@ Jean – I've always had a watch. My current watch was a present from my wife several years ago. It's one of those watches you never have to reset as it is automatically updated by the time radio signal that is broadcast out of Colorado. We use it to check the time whenever we have to reset any of clocks in the house.

    @Vered – When I'm working again, if that happens, I'll be wearing my watch, mainly to ensure that I get to classes — or wherever else I need to be — on time and that I start my classes as scheduled. Timeliness is a performance indicator that requires a written response when it is not met.

    @ Friar – I enjoy being able to sleep in, though I may have to limit that if I start getting too much sleep — which is funny as here I sit answering comments at 2:42 AM.

  • Ricardo Bueno Oct 2, 2008

    You know what Mike, I've never really thought about it that way…the symbol that my watch (your watch) represents. Every time I head out the door I grab my wrist just to make sure I'm wearing my watch because it drives me crazy when I leave home and start my day without it. I don't stress over time or anything like that (ok, sometimes I do)…I like to wear it because it was given to me by my significant other and because well, quite frankly, I'm just used to wearing it. Ya know? Anyway, it's interesting to have read this…I've just never really quite thought of it that way.

  • Mike Goad Oct 3, 2008

    @ Ricardo – After I stopped wearing the watch — both times — it took me a while to get used to not having it on. Every so often, it would feel like something was missing from my wrist. A month later, it still occurs, but not as often.

    On the other hand, when I put it back on last February to go back to work, it was noticeable — almost a weight. And even when I was wearing it routinely, I took it off a couple of times a day, primarily when I was doing a lot of keyboard work.

  • Reely Reetired Oct 3, 2008


    First of all, you have not really retired. You mentioned a number of times that you have gone back to work, and you will wear your watch again when you go back to work.

    Retirement for me means enjoying my well-earned time to do the activities I love doing. And yes I wear my trusty Triathlon Timex, so I can be on time, whether, it’s cycling or skiing with friends, socializing with others, picking up my grandkids, and attending appointments. And yes I use my Timex timer while I’m picking berries or tomatoes or beans in the garden. When my Timex beeps, I can rush back inside and take the baking out of the oven, for company coming over for dinner.

    Secondly, what’s the big deal about not wearing a watch? You said “Not wearing a watch is a pretty much symbolic of freedom.” I wear my watch and I still have tones of freedom. I stopped wearing earrings, not as a symbol of freedom. It’s because I lost an expensive stud when I took off my cycling helmet.

    I retired in September 2000. My lifestyle is such that I no longer wear panty hose, so I cut them up and use them to tie up my tomato plants and raspberry canes. This action is not a symbol of my freedom. I cut them up because of my recycling ethic, and panty hose are virtually indestructible in the garden.

    If I seem a bit jaded, please accept my apology. I don’t know your financial circumstances, perhaps you really have to go back to work to make ends meet.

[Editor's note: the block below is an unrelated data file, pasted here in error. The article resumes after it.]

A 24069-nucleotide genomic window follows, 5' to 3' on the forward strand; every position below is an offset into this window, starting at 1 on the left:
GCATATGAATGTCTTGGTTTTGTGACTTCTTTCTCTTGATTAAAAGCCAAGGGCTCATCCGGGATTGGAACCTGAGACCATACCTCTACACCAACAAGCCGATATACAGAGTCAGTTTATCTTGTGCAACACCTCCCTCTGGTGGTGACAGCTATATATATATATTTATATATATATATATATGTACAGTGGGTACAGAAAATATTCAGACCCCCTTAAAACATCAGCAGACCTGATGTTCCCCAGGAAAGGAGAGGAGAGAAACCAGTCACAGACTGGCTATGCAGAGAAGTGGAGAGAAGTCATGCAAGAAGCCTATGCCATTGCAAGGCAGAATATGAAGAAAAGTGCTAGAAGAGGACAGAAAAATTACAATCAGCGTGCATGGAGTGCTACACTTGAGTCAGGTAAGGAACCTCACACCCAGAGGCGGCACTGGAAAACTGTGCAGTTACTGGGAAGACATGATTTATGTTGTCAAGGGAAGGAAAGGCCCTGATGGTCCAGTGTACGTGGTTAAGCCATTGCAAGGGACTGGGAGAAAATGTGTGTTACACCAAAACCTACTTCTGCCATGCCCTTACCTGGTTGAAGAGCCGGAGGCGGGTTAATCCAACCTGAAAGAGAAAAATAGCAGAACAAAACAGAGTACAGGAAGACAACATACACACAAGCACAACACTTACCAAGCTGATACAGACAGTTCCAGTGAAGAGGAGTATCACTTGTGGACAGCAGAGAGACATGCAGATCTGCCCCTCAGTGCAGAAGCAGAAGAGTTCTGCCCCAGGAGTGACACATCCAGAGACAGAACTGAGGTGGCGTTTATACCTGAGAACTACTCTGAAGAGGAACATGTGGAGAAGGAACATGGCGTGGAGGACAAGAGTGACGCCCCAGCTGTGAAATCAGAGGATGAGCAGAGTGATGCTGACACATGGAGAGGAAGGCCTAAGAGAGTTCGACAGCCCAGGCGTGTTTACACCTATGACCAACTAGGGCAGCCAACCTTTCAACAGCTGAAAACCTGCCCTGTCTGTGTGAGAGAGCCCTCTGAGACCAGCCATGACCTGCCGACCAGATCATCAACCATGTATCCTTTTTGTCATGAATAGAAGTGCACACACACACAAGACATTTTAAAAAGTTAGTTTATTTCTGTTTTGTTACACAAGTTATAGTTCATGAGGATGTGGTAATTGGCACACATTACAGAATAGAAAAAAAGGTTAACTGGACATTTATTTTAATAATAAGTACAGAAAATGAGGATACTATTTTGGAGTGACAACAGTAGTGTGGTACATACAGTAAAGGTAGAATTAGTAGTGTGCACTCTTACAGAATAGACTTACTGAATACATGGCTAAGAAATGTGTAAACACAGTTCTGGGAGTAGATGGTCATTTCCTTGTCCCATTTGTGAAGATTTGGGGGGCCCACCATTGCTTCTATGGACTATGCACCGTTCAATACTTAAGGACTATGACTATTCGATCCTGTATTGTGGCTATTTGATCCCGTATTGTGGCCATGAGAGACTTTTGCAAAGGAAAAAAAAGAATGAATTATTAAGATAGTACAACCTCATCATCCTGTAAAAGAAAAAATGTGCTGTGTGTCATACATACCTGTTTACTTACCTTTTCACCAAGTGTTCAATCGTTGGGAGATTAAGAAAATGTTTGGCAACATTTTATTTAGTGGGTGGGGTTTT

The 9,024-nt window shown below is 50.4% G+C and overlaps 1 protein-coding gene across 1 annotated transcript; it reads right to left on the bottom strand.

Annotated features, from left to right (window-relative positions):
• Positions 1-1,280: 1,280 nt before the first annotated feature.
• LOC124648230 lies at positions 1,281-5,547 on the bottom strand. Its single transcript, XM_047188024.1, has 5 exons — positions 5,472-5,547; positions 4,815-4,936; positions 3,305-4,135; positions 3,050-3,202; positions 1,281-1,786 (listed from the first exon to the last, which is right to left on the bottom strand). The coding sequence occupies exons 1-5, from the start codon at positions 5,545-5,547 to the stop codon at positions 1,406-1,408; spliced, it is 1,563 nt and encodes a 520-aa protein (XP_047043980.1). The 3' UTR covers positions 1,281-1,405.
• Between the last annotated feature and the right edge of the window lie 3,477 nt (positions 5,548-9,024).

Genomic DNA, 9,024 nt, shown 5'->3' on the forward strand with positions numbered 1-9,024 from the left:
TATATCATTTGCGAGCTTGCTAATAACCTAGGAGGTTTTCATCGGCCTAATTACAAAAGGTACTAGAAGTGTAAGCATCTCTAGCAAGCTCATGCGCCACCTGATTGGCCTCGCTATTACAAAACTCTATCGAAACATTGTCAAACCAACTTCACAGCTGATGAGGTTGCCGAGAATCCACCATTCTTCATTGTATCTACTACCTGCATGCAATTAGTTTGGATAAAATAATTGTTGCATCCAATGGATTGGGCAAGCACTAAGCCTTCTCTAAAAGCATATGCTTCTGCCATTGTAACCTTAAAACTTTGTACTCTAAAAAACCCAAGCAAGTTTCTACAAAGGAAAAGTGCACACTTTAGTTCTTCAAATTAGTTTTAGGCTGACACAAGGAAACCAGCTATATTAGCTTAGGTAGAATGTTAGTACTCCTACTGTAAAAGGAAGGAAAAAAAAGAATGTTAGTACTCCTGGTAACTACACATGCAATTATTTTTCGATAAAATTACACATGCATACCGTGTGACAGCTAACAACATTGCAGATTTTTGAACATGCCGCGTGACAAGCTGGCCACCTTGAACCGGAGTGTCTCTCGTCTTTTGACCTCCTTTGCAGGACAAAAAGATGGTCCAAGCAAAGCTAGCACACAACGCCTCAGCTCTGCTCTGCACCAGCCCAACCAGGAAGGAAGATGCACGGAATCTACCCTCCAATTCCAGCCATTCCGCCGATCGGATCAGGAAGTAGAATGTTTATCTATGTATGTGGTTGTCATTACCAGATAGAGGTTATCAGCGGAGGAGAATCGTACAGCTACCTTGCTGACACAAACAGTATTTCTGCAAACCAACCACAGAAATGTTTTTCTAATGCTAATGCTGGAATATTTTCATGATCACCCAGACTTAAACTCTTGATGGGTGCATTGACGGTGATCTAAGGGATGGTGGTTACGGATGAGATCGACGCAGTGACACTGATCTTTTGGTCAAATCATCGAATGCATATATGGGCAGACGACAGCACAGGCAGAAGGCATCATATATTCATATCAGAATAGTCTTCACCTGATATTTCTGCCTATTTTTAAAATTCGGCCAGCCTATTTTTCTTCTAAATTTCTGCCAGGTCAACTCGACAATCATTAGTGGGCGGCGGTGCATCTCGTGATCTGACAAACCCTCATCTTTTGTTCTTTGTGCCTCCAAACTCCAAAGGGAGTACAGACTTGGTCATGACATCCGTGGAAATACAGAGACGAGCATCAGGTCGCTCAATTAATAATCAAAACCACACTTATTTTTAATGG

• Mike Goad Oct 3, 2008

    Reely Retired – No reason for an apology. I don't see your comment as jaded, just a different perspective.

    Sure I've retired. I get a pension check every month.

    Yes, I went back to "work" at the same place that I had worked for 26 1/2 years. However, I was back as a contractor and I didn't HAVE to put up with the BS that an employee has to put up. I could walk any time without any consequences other than reducing my chances for going back. Plus I had the opportunity to do the part of the job that is — as one of my friends put it the other day — "in my blood." To me, though there were some long days, it wasn't work. It was FUN that I was getting paid to do. It's the only "job" that I really desire to do, if the opportunity is there, although there might be others I'd consider if I'm asked. Like I was for this last time. I didn't seek the work — they asked me if I would consider coming back for a 6 month contract since they didn't have enough people to the job. Too many retiring, y'see.

    Most of the guys I see every couple of weeks at a retiree breakfast thought I was nuts to be going back "out there," until I explained that I was going to get to do the part of the job that I enjoyed. Some of them still shook their head like I was crazy.

    So far as the big deal about not wearing a watch, I don't particular care to wear anything on my wrists or hands — or neck. Except for a short period I never wore a necklace and my ears are not pierced, so I've never had earrings. My wedding ring went into the jewelry box when I first went to sea in 1974 — risk of getting it caught on ladders going from one level to the next. I've not worn a ring since. I also really, really hated wearing ties during the period when management's position required it. When it became optional, I stopped.

    I'll wear a watch if I go back because of the expectations associated with the job. As I stated in a reply to a previous comment, timeliness for classes is a performance indicator that requires a formal written response when it is not met.

    Financial circumstances — I do not HAVE to work.